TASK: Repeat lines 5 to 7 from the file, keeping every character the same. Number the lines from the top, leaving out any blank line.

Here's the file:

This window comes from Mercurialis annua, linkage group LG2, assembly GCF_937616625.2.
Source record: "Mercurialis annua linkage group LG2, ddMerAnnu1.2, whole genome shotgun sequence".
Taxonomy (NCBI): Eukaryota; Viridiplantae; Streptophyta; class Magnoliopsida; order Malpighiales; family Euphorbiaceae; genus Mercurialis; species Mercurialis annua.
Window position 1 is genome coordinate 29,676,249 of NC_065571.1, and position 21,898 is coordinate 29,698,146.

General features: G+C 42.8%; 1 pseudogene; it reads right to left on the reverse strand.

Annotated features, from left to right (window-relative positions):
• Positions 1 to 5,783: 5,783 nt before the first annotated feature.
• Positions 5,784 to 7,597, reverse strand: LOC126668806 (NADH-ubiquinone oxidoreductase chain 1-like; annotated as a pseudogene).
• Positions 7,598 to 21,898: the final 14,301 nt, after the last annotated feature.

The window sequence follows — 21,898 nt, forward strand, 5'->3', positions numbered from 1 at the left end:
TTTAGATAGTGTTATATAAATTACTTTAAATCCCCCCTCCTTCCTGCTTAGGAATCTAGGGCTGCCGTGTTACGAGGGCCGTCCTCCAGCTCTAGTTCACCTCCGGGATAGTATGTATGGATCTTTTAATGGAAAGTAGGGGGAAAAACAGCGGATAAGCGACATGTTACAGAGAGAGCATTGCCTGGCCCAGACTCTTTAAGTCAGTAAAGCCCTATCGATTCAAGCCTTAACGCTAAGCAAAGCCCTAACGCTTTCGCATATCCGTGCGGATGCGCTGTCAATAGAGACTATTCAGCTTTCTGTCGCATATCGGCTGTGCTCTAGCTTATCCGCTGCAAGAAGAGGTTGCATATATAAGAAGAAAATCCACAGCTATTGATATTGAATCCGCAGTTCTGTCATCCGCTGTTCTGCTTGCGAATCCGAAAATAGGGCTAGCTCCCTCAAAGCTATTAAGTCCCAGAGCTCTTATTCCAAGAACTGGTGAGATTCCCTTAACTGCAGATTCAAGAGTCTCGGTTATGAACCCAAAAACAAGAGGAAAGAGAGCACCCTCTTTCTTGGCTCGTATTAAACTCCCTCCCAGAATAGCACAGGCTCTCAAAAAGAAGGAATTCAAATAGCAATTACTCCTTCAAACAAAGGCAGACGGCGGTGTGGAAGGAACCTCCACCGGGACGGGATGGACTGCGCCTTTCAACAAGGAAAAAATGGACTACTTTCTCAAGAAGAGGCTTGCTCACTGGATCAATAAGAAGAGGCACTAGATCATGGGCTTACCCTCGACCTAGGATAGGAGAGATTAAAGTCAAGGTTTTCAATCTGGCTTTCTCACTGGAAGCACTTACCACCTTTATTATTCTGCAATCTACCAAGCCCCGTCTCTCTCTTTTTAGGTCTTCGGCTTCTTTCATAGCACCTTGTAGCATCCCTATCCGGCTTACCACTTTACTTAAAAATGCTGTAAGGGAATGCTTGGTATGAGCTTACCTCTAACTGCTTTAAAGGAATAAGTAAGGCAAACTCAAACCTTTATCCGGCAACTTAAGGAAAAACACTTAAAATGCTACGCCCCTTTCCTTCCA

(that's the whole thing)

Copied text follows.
General features: G+C 42.8%; 1 pseudogene; it reads right to left on the reverse strand.

Annotated features, from left to right (window-relative positions):
• Positions 1 to 5,783: 5,783 nt before the first annotated feature.